7. 7. Early Taxonomists •2000 years ago, Aristotle was the first taxonomist Aristotle divided organisms into plants & animals He subdivided them by their habitat --land, sea, or air dwellers • • copyright cmassengale 7
  8. 8. Early Taxonomists •John Ray, a botanist, was the first to use Latin for naming His names were very long descriptions telling everything about the plant • copyright cmassengale 8
  9. 9. Carolus Linnaeus 1707 – 1778 • 18th century taxonomist • Classified • organisms by their structure Developed naming system still used today copyright cmassengale 9
  10. 10. Carolus Linnaeus •Called the “Father of Taxonomy” •Developed the modern system of naming known as binomial nomenclature Two-word name (Genus & species) • copyright cmassengale 10
  11. 11. Standardized Naming •Binomial nomenclature used •Genus species •Latin or Greek •Italicized in print •Capitalize genus, but NOT species Underline when writing Turdus migratorius • copyright cmassengale American Robin 11
  12. 12. Binomial Nomenclature Which TWO are more closely related? copyright cmassengale 12
  13. 13. Rules for Naming Organisms • The International Code for Binomial Nomenclature contains • • the rules for naming organisms All names must be approved by International Naming Congresses (International Zoological Congress) This prevents duplicated names copyright cmassengale 13
  14. 14. Classification Groups • Taxon ( taxa-plural) is a • • category into which related organisms are placed There is a hierarchy of groups (taxa) from broadest to most specific Domain, Kingdom, Phylum, Class, Order, Family, Genus, species copyright cmassengale 14
  15. 15. Hierarchy-Taxonomic Groups BROADEST TAXON Domain Kingdom Phylum (Division – used for plants) Class Order Family Genus Species Most Specific copyright cmassengale 15
  16. 16. Dumb King Phillip Came Over For Gooseberry Soup! copyright cmassengale 16
  17. 17. copyright cmassengale 17
  18. 18. Domains • Broadest, most inclusive taxon • Three domains • Archaea and Bacteria are • unicellular prokaryotes (no nucleus or membrane-bound organelles) Eukarya are more complex and have a nucleus and membranebound organelles copyright cmassengale 18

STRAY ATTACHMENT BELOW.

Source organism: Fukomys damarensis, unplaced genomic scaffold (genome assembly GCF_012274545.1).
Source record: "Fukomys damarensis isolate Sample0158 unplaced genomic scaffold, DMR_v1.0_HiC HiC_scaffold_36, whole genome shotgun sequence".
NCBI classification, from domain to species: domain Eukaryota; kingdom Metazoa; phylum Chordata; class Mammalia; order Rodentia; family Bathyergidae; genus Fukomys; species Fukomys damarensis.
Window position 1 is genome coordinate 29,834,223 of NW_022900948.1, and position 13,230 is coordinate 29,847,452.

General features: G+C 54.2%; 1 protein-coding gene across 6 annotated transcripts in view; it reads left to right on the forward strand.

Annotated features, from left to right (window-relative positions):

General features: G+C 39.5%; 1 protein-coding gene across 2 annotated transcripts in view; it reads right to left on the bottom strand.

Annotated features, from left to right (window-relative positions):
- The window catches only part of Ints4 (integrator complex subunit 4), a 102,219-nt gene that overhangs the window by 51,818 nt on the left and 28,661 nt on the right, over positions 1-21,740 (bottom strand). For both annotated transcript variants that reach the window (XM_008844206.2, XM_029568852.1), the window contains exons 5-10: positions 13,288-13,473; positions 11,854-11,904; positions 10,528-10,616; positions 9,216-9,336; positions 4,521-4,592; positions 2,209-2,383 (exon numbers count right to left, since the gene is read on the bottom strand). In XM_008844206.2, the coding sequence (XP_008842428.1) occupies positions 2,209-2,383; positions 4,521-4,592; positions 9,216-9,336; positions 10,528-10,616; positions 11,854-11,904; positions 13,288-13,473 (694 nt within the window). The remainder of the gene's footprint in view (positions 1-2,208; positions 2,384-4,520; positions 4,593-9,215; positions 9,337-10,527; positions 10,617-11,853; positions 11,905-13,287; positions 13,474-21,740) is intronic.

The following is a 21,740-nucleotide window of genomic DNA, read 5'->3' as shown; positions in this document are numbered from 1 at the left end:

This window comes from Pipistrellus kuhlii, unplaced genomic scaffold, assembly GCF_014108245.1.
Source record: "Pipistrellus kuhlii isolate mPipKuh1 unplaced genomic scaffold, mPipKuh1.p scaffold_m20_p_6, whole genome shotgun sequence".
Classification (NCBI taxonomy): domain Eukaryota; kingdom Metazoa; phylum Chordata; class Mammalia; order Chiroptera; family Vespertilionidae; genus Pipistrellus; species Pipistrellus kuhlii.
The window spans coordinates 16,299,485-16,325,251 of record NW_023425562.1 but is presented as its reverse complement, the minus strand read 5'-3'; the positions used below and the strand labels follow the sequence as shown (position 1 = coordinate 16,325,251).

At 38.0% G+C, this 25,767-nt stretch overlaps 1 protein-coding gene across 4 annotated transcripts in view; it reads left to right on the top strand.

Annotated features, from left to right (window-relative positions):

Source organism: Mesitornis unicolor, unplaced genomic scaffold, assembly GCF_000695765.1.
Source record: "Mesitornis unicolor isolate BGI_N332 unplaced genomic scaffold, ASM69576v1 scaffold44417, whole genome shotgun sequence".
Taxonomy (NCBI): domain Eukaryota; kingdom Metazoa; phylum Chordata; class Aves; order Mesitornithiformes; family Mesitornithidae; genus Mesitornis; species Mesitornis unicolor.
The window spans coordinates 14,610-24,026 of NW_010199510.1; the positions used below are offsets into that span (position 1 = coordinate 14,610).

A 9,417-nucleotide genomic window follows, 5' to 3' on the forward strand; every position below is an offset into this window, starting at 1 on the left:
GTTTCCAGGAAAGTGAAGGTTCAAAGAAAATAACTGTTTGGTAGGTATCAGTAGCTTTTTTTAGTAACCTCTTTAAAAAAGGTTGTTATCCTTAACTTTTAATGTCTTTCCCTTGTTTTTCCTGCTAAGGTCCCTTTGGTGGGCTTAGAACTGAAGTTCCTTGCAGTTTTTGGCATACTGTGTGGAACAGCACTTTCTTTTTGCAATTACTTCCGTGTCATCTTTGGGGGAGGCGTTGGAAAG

19. 19. ARCHAEA • Kingdom - ARCHAEBACTERIA • Probably the 1 cells to evolve • Live in HARSH environments • Found in: –Sewage Treatment Plants (Methanogens) –Thermal or Volcanic Vents (Thermophiles) –Hot Springs or Geysers that are acid –Very salty water (Dead Sea; st Great Salt Lake) - Halophiles copyright cmassengale 19
  20. 20. ARCHAEAN copyright cmassengale 20
  21. 21. BACTERIA • Kingdom - EUBACTERIA • Some may cause DISEASE • Found in ALL HABITATS except harsh ones • Important decomposers for environment • Commercially important in making cottage cheese, yogurt, buttermilk, etc. copyright cmassengale 21
  22. 22. Live in the intestines of animals copyright cmassengale 22
  23. 23. Domain Eukarya is Divided into Kingdoms •Protista (protozoans, algae…) •Fungi (mushrooms, yeasts …) •Plantae (multicellular plants) •Animalia (multicellular animals) copyright cmassengale 23
  24. 24. •Most are unicellular •Some are multicellular •Some are Protista autotrophic, while others are heterotrophic Aquatic • copyright cmassengale 24
  25. 25. Fungi • Multicellular, except yeast • Absorptive • heterotrophs (digest food outside their body & then absorb it) Cell walls made of chitin copyright cmassengale 25
  26. 26. Plantae •Multicellular •Autotrophic •Absorb sunlight to make glucose – Photosynthesis Cell walls made of cellulose • copyright cmassengale 26
  27. 27. • Multicellular • Ingestive • Animalia heterotrophs (consume food & digest it inside their bodies) Feed on plants or animals copyright cmassengale 27
  28. 28. copyright cmassengale 28
  29. 29. Taxons •Most genera contain a number of similar species •The genus Homo is an exception (only contains modern humans) Classification is based on evolutionary relationships • copyright cmassengale 29
  30. 30. copyright cmassengale 30
  31. 31. Basis for Modern Taxonomy •Homologous structures (same structure, different function) Similar embryo development Molecular Similarity in DNA, RNA, or amino acid sequence of Proteins • • copyright cmassengale 31
  32. 32. Homologous Structures (BONES in the FORELIMBS) shows Similarities in mammals. copyright cmassengale 32
  33. 33. Similarities in Vertebrate Embryos copyright cmassengale 33
  34. 34. Cladogram Diagram showing how organisms are related based on shared, derived characteristics such as feathers, hair, or scales copyright cmassengale 34
  35. 35. Primate Cladogram copyright cmassengale 35
  36. 36. Dichotomous Keying •Used to identify organisms •Characteristics given in pairs •Read both characteristics and either go to another set of characteristics OR identify the organism copyright cmassengale 36
  37. 37. Example of Dichotomous Key 1a 1b 2a 2b 3a 3b 4a 4b Tentacles present – Go to 2 Tentacles absent – Go to 3 Eight Tentacles – Octopus More than 8 tentacles – 3 Tentacles hang down – go to 4 Tentacles upright–Sea Anemone Balloon-shaped body–Jellyfish Body NOT balloon-shaped - 5 copyright cmassengale 37
  38. 38. copyright cmassengale 38